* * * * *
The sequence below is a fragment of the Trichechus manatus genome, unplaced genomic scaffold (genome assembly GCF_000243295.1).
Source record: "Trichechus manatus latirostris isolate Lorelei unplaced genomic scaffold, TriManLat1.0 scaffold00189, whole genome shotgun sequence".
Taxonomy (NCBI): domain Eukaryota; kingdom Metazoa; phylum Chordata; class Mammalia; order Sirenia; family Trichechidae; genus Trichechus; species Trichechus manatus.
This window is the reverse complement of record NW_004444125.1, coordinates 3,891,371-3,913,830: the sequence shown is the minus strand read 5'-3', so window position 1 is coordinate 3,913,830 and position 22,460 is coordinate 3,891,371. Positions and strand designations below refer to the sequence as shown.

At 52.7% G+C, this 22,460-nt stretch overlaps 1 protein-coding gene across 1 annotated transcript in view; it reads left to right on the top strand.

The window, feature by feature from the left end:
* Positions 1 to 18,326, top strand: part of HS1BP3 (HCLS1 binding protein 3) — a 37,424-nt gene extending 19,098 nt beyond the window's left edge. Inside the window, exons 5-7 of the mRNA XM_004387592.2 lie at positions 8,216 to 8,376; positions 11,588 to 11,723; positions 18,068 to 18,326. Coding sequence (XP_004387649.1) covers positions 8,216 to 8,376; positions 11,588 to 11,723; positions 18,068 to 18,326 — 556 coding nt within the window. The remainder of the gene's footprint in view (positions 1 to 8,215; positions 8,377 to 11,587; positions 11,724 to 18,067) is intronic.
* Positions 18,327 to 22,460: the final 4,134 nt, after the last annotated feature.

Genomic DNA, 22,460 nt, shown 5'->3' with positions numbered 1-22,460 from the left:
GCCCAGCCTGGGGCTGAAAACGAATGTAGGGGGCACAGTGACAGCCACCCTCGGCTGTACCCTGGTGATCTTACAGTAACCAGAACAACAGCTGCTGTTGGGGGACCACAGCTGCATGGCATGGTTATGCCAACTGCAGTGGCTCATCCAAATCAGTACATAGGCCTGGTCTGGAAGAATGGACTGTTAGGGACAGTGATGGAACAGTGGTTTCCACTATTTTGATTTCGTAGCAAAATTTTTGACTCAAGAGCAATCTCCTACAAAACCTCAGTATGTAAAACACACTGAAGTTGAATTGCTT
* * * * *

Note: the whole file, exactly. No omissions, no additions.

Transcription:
The sequence below is a fragment of the Trichechus manatus genome, unplaced genomic scaffold (genome assembly GCF_000243295.1).
Source record: "Trichechus manatus latirostris isolate Lorelei unplaced genomic scaffold, TriManLat1.0 scaffold00189, whole genome shotgun sequence".
Taxonomy (NCBI): domain Eukaryota; kingdom Metazoa; phylum Chordata; class Mammalia; order Sirenia; family Trichechidae; genus Trichechus; species Trichechus manatus.
This window is the reverse complement of record NW_004444125.1, coordinates 3,891,371-3,913,830: the sequence shown is the minus strand read 5'-3', so window position 1 is coordinate 3,913,830 and position 22,460 is coordinate 3,891,371. Positions and strand designations below refer to the sequence as shown.

At 52.7% G+C, this 22,460-nt stretch overlaps 1 protein-coding gene across 1 annotated transcript in view; it reads left to right on the top strand.

The window, feature by feature from the left end:
* Positions 1 to 18,326, top strand: part of HS1BP3 (HCLS1 binding protein 3) — a 37,424-nt gene extending 19,098 nt beyond the window's left edge. Inside the window, exons 5-7 of the mRNA XM_004387592.2 lie at positions 8,216 to 8,376; positions 11,588 to 11,723; positions 18,068 to 18,326. Coding sequence (XP_004387649.1) covers positions 8,216 to 8,376; positions 11,588 to 11,723; positions 18,068 to 18,326 — 556 coding nt within the window. The remainder of the gene's footprint in view (positions 1 to 8,215; positions 8,377 to 11,587; positions 11,724 to 18,067) is intronic.
* Positions 18,327 to 22,460: the final 4,134 nt, after the last annotated feature.

Genomic DNA, 22,460 nt, shown 5'->3' with positions numbered 1-22,460 from the left:
GCCCAGCCTGGGGCTGAAAACGAATGTAGGGGGCACAGTGACAGCCACCCTCGGCTGTACCCTGGTGATCTTACAGTAACCAGAACAACAGCTGCTGTTGGGGGACCACAGCTGCATGGCATGGTTATGCCAACTGCAGTGGCTCATCCAAATCAGTACATAGGCCTGGTCTGGAAGAATGGACTGTTAGGGACAGTGATGGAACAGTGGTTTCCACTATTTTGATTTCGTAGCAAAATTTTTGACTCAAGAGCAATCTCCTACAAAACCTCAGTATGTAAAACACACTGAAGTTGAATTGCTT